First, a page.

We are in the midst of the worst affordable housing crisis in the country’s history. Wages and social assistance rates are too low. Rent is too high. Here in Hamilton this pressure was becoming unbearable: 45% of Hamilton tenants were spending more than 30% of their income on rent, and 20% were spending more than 50%. In 2018, Hamilton saw the highest one-year average rent increase in all of Canada, at 24%.
The combination of a lack of rent control, increased profitability of the market and municipal “revitalization” policies has led to gentrification causing mass displacement of tenants; forcing thousands of people in Hamilton, living in precarity, to survive through the toughest times, and make every last dollar stretch for them and their families.
Landlords want to push long-term tenants out of the buildings so they can raise rents. HCLC supports apartment tenants to organize building committees which take up the concerns of all residents. Through the [Dis]placement Project and Tools for Tenants initiatives, HCLC provide(s)(d) training on housing law to tenants, tenant associations, community leaders, emerging community leaders, and service providers. These initiatives are partnerships between legal and community organizations designed to improve the capacity of frontline workers so they can provide basic legal information and referrals to their clients and to empower tenants to self-advocate thereby increasing access to justice and grassroots mobilization in response to the need for greater housing security.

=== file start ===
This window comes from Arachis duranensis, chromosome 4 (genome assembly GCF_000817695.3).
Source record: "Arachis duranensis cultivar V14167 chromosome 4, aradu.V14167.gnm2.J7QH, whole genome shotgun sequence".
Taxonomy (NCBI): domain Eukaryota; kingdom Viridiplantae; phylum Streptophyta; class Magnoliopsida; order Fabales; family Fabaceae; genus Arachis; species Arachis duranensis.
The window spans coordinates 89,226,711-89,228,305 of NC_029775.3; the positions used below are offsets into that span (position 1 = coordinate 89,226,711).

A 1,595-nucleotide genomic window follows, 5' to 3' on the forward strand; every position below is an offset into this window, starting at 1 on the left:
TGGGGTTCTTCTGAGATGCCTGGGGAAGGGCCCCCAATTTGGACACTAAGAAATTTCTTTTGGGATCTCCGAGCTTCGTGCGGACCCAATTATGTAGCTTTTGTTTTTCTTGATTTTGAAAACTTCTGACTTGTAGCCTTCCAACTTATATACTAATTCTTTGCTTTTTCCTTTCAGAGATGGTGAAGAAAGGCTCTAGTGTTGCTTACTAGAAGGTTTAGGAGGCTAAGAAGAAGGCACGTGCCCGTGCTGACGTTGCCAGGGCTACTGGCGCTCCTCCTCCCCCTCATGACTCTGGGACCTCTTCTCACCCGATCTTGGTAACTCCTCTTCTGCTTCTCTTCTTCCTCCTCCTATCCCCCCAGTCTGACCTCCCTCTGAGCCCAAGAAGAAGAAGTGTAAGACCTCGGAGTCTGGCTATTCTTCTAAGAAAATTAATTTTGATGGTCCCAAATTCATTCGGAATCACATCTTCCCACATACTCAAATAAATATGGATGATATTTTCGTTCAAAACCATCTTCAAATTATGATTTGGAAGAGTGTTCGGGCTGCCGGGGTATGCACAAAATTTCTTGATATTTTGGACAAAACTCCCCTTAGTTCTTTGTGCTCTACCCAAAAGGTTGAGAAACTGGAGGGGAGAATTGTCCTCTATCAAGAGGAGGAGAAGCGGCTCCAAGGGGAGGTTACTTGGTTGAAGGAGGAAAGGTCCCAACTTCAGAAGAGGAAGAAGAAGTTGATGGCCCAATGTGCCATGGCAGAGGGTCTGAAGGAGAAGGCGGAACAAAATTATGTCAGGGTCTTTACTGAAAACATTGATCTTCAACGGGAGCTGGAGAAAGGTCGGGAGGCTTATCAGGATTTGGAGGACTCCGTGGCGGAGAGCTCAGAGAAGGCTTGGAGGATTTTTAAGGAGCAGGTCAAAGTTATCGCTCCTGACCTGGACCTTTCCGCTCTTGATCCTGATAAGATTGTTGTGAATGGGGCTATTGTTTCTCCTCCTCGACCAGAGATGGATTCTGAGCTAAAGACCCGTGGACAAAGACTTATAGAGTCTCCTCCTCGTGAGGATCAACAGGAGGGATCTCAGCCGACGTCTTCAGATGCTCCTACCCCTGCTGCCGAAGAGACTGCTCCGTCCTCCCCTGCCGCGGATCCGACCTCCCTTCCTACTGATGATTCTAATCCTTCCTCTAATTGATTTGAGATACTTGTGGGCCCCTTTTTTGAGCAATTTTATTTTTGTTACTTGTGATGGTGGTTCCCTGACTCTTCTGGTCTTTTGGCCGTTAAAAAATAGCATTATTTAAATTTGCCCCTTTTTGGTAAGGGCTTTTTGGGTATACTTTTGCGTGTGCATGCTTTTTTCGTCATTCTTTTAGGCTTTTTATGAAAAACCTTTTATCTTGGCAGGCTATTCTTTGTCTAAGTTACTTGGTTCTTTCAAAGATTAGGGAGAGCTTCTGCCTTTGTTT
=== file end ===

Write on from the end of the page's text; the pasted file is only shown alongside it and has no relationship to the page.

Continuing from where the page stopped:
HCLC zealously responds to the roots of systemic displacement by routinely advocating for policy reform at the municipal level. We successfully advocated for changes to some of the City of Hamilton’s development grant programs that unintentionally encouraged landlords to displace longstanding tenants. Additionally our advocacy resulted in the creation of the Tenant Defence Fund Pilot Project, a fund that tenants can access to cover the cost of hiring legal counsel to defend against applications for Above Guideline Rent Increases.
Unfortunately tenants have also been threatened by unlawful evictions by Hamilton Police Services (HPS), a service that does not have the authority to evict tenants protected by the Residential Tenancies Act. HCLC successfully represented two tenants in their claim of negligence causing damage for their unlawful eviction by HPS. Their settlements included financial compensation for their personal damages and require the HPS to amend their operational manual to better reflect housing law, reinforcing that they do not have the authority to evict tenants covered by the Residential Tenancies Act.